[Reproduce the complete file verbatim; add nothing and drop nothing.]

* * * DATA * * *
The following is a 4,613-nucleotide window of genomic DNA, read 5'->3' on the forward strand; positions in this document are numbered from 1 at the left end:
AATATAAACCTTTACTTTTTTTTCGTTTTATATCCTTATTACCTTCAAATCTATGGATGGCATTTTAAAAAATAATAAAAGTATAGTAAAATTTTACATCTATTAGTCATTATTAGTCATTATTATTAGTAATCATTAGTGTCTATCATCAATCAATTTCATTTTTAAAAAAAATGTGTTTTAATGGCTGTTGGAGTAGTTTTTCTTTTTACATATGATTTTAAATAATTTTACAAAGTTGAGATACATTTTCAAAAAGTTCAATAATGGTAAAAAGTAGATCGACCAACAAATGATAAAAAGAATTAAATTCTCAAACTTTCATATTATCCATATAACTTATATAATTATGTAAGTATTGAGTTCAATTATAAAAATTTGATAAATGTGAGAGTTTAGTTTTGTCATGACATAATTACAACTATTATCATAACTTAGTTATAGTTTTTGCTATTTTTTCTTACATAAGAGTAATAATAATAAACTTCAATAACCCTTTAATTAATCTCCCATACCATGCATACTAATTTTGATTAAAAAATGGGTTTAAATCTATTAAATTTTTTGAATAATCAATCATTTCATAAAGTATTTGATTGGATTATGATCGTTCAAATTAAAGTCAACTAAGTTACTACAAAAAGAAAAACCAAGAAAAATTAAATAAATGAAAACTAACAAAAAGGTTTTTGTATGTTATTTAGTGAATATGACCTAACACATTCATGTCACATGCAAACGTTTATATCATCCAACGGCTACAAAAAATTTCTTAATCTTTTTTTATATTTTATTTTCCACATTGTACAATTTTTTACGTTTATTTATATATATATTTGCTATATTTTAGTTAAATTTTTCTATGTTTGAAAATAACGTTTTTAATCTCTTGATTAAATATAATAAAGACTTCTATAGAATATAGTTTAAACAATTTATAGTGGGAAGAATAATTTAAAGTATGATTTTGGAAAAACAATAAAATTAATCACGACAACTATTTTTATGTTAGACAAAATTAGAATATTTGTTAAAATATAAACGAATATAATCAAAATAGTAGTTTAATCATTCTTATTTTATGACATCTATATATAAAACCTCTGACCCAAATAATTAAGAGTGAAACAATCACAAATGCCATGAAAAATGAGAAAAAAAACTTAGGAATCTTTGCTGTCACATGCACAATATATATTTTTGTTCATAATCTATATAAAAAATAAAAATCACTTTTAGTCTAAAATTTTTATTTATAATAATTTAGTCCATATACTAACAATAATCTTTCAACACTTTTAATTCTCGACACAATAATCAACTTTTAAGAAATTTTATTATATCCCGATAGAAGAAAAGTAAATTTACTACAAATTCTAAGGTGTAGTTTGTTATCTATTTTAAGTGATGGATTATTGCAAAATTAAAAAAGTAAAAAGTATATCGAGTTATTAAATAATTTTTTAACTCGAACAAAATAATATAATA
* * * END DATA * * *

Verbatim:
The following is a 4,613-nucleotide window of genomic DNA, read 5'->3' on the forward strand; positions in this document are numbered from 1 at the left end:
AATATAAACCTTTACTTTTTTTTCGTTTTATATCCTTATTACCTTCAAATCTATGGATGGCATTTTAAAAAATAATAAAAGTATAGTAAAATTTTACATCTATTAGTCATTATTAGTCATTATTATTAGTAATCATTAGTGTCTATCATCAATCAATTTCATTTTTAAAAAAAATGTGTTTTAATGGCTGTTGGAGTAGTTTTTCTTTTTACATATGATTTTAAATAATTTTACAAAGTTGAGATACATTTTCAAAAAGTTCAATAATGGTAAAAAGTAGATCGACCAACAAATGATAAAAAGAATTAAATTCTCAAACTTTCATATTATCCATATAACTTATATAATTATGTAAGTATTGAGTTCAATTATAAAAATTTGATAAATGTGAGAGTTTAGTTTTGTCATGACATAATTACAACTATTATCATAACTTAGTTATAGTTTTTGCTATTTTTTCTTACATAAGAGTAATAATAATAAACTTCAATAACCCTTTAATTAATCTCCCATACCATGCATACTAATTTTGATTAAAAAATGGGTTTAAATCTATTAAATTTTTTGAATAATCAATCATTTCATAAAGTATTTGATTGGATTATGATCGTTCAAATTAAAGTCAACTAAGTTACTACAAAAAGAAAAACCAAGAAAAATTAAATAAATGAAAACTAACAAAAAGGTTTTTGTATGTTATTTAGTGAATATGACCTAACACATTCATGTCACATGCAAACGTTTATATCATCCAACGGCTACAAAAAATTTCTTAATCTTTTTTTATATTTTATTTTCCACATTGTACAATTTTTTACGTTTATTTATATATATATTTGCTATATTTTAGTTAAATTTTTCTATGTTTGAAAATAACGTTTTTAATCTCTTGATTAAATATAATAAAGACTTCTATAGAATATAGTTTAAACAATTTATAGTGGGAAGAATAATTTAAAGTATGATTTTGGAAAAACAATAAAATTAATCACGACAACTATTTTTATGTTAGACAAAATTAGAATATTTGTTAAAATATAAACGAATATAATCAAAATAGTAGTTTAATCATTCTTATTTTATGACATCTATATATAAAACCTCTGACCCAAATAATTAAGAGTGAAACAATCACAAATGCCATGAAAAATGAGAAAAAAAACTTAGGAATCTTTGCTGTCACATGCACAATATATATTTTTGTTCATAATCTATATAAAAAATAAAAATCACTTTTAGTCTAAAATTTTTATTTATAATAATTTAGTCCATATACTAACAATAATCTTTCAACACTTTTAATTCTCGACACAATAATCAACTTTTAAGAAATTTTATTATATCCCGATAGAAGAAAAGTAAATTTACTACAAATTCTAAGGTGTAGTTTGTTATCTATTTTAAGTGATGGATTATTGCAAAATTAAAAAAGTAAAAAGTATATCGAGTTATTAAATAATTTTTTAACTCGAACAAAATAATATAATA